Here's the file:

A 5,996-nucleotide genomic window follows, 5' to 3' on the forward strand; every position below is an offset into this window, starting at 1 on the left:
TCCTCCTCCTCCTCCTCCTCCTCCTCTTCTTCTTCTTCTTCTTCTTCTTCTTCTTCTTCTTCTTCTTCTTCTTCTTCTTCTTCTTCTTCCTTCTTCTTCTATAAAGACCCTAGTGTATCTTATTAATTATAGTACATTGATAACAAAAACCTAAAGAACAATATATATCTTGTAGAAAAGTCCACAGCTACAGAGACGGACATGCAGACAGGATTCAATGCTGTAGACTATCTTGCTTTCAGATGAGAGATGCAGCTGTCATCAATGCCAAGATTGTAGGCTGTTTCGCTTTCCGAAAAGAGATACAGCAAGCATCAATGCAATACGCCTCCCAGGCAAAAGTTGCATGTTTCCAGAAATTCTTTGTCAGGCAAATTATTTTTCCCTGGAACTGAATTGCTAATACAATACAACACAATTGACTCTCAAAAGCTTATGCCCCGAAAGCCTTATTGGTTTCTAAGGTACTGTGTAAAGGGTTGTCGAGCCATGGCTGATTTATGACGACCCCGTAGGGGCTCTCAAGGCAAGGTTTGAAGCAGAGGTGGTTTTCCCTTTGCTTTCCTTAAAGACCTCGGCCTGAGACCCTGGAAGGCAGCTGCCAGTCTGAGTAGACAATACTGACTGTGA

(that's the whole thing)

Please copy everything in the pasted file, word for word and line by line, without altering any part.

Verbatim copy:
A 5,996-nucleotide genomic window follows, 5' to 3' on the forward strand; every position below is an offset into this window, starting at 1 on the left:
TCCTCCTCCTCCTCCTCCTCCTCCTCTTCTTCTTCTTCTTCTTCTTCTTCTTCTTCTTCTTCTTCTTCTTCTTCTTCTTCTTCTTCTTCCTTCTTCTTCTATAAAGACCCTAGTGTATCTTATTAATTATAGTACATTGATAACAAAAACCTAAAGAACAATATATATCTTGTAGAAAAGTCCACAGCTACAGAGACGGACATGCAGACAGGATTCAATGCTGTAGACTATCTTGCTTTCAGATGAGAGATGCAGCTGTCATCAATGCCAAGATTGTAGGCTGTTTCGCTTTCCGAAAAGAGATACAGCAAGCATCAATGCAATACGCCTCCCAGGCAAAAGTTGCATGTTTCCAGAAATTCTTTGTCAGGCAAATTATTTTTCCCTGGAACTGAATTGCTAATACAATACAACACAATTGACTCTCAAAAGCTTATGCCCCGAAAGCCTTATTGGTTTCTAAGGTACTGTGTAAAGGGTTGTCGAGCCATGGCTGATTTATGACGACCCCGTAGGGGCTCTCAAGGCAAGGTTTGAAGCAGAGGTGGTTTTCCCTTTGCTTTCCTTAAAGACCTCGGCCTGAGACCCTGGAAGGCAGCTGCCAGTCTGAGTAGACAATACTGACTGTGA